Mechanisms of Labour.- Dr Andrew Blanks, Coventry(2019)
Preterm birth, postpartum heamorrhage and dysfunctional labour remain serious obstetric complications that have profound consequences for mother and baby. Part of the reason we fail to treat these conditions effectively is that we do not yet fully understand how the uterus contracts. This research aims to understand how certain cells at the interface between the placenta and the uterus muscle are different in their molecular makeup. We will use new technology called single cell RNA sequencing to characterize these cells to understand how their activation leads to the stimulus of contractions.
Chronic endometritis and recurrent miscarriage- the underlying mechanisms. Mechanistic work associated with the CERM Trial.- Dr Katherine Fishwick, Coventry (2019)
Recurrent miscarriage (RM) is a condition in which women suffer from two or more consecutive miscarriages. At present no cause for this is found in the majority of women. Chronic Endometritis (CE) is inflammation of the womb lining. It is thought this may be a cause of RM. The Chronic Endometritis and Recurrent Miscarriage (CERM) trial aims to assess if a short course of antibiotics to treat this can result in more pregnancies and births in affected women compared to treatment with a placebo. In order to be checked for CE women will undergo sampling of the womb lining. Some women will also have a repeat biopsy following treatment. This study will use any surplus part of the sample not required to diagnosis CE in order to better understand the condition and how it may be causing RM. This will include questions such as whether the presence or absence of CE or its treatment affects the numbers and type of immune cells, progenitor cells or blood vessel development within the womb lining. We will also attempt to better understand CD138, a marker of CE diagnosis, including the function of this protein in cells and what regulates it.
The chronic endometritis and recurrent miscarriage (CERM) trial – Microbiota Analysis.-Dr Joshua Odendaal, Coventry (2019)
Recurrent miscarriage (RM) is condition that causes considerable distress to couples. In the majority of women no clear cause is identified. One suspected cause of RM is chronic endometritis (CE). This is inflammation of the womb lining. It is thought that in some cases, an imbalance in the types of bacteria present within the womb lining may cause CE. The chronic endometritis and recurrent miscarriage (CERM) trial aims to assess the effect of a course of antibiotics on women with CE and RM. As part of the CERM trial some patients will undergo sampling of the womb lining to determine the underlying balance of bacteria. This study looks to use those samples to understand the relationship between bacterial composition, CE and RM. It also looks to determine the effect that antibiotic treatment may be having on these relationships.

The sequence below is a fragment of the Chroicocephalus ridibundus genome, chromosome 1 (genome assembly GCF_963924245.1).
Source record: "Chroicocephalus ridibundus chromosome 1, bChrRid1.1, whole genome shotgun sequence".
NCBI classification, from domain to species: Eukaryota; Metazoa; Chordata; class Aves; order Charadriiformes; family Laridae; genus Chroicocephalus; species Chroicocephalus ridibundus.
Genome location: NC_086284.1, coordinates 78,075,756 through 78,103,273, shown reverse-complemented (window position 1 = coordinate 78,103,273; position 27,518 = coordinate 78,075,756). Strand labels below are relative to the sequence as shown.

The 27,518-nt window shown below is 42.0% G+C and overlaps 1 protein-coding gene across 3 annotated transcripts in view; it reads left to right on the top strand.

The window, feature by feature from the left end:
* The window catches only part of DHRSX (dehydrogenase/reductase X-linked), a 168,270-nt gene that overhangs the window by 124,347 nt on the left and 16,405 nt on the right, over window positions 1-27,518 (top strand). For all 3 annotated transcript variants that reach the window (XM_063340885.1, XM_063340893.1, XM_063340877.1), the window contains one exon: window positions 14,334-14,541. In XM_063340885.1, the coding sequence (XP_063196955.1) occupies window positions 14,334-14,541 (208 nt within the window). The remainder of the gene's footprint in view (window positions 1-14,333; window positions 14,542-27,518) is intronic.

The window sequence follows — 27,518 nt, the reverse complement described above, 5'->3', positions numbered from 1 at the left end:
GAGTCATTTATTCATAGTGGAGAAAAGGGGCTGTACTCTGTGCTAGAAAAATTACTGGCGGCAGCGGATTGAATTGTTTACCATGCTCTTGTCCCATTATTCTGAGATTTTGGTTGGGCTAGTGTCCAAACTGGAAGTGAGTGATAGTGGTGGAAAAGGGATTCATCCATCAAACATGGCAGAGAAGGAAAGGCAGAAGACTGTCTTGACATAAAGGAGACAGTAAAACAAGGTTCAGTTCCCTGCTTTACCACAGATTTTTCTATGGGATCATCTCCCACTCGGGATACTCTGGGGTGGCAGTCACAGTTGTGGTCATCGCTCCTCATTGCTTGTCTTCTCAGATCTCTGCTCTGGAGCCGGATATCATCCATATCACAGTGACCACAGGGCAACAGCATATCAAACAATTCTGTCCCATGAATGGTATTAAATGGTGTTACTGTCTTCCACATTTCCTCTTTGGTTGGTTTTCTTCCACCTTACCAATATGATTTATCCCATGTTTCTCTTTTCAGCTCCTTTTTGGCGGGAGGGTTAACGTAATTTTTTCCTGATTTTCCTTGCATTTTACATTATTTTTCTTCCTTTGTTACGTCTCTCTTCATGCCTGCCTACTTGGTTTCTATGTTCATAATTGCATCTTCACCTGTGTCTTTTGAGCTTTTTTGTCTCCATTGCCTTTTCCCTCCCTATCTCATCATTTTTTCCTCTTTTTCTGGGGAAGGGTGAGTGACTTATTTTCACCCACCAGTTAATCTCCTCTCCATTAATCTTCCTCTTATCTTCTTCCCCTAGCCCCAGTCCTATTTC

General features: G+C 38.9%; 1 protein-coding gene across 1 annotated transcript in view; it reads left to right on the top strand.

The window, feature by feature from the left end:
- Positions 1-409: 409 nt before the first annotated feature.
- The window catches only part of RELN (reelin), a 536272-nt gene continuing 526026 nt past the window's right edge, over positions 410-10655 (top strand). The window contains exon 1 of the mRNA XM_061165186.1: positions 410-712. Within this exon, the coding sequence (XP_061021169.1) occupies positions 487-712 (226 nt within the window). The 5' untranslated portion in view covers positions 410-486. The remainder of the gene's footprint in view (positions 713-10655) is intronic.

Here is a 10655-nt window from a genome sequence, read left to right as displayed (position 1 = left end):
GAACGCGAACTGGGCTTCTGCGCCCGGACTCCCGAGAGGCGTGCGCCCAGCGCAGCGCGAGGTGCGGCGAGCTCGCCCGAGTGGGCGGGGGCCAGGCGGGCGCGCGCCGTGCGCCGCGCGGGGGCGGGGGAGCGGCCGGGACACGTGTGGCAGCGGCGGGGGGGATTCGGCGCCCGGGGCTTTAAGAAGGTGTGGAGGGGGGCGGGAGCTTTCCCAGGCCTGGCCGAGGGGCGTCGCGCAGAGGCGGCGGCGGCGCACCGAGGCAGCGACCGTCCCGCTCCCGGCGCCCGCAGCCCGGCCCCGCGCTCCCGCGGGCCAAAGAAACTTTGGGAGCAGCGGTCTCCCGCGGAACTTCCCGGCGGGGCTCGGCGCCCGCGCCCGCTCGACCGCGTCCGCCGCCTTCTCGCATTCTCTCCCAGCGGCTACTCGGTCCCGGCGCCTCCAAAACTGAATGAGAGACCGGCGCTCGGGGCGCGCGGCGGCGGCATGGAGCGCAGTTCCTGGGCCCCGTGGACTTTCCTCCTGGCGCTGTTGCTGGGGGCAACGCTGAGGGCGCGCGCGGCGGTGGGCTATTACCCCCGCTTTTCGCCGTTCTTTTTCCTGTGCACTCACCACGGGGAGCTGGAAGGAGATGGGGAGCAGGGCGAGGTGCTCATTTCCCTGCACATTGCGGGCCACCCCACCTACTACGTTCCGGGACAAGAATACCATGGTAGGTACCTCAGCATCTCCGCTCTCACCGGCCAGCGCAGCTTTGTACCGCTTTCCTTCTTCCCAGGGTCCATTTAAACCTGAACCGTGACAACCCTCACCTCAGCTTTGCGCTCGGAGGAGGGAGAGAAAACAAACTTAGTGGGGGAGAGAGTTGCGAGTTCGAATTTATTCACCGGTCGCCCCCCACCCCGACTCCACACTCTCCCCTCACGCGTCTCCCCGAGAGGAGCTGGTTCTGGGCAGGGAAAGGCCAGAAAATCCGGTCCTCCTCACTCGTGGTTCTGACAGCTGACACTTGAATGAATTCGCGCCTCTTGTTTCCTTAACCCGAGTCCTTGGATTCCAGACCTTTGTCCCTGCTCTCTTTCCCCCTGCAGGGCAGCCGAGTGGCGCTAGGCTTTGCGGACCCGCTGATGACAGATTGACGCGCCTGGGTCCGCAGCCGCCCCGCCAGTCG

Use of novel volatile organic compound (VOC) analysis to accurately diagnose urinary tract infections in pregnancy- Dr Lauren Lacey, Coventry (2019)
Urinary tract infections (UTIs) are common in pregnancy affecting up to one in ten women. Some of these women have symptoms to warn them but others do not. UTIs can lead to complications in pregnancy which can affect both the mother and the baby and therefore diagnosis in a timely fashion is important. The current rapid tests used in clinics are not very accurate to diagnose UTIs. Consequently, it is currently recommended that all women provide a urine sample when they book their pregnancy with their community midwife which is sent to the laboratory to be cultured. If bacteria grow additional tests are done to determine which antibiotics will be effective at treating that bacteria which has grown. This is a time consuming and expensive process which can lead to delays in starting treatment.
A new technology which mimics the human nose has been recently shown to accurately diagnose several human diseases including various infections. We want to ascertain if this technology which could be available as a bedside test can diagnose UTIs in pregnancy
Investigating the relationship between differences in blood vessel growth in the placenta and placental dysfunction: a step towards personalised therapeutics? – Lucy Higgins, Manchester (2019)
There is currently no test that can accurately predict which pregnancies will go on to be affected by poor growth of a baby in the womb (fetal growth restriction), blood pressure problems in the mother (preeclampsia) or death of a baby before birth (stillbirth). Furthermore, once these problems are apparent, there are no available treatments which can improve the outcome of the pregnancy for mother and baby. Altered levels of hormones in the mother’s blood can sometimes be seen earlier in pregnancy, before these problems develop. Low placental growth factor (PlGF) is particularly exciting because a clinical test already exists for this. We hope to understand what low PlGF (and related hormones) tell us about how the placenta is working. This work will aid identification of at-risk pregnancies, may identify targets for development of personalised drug treatments to improve pregnancy outcomes and prevent harm for mother and baby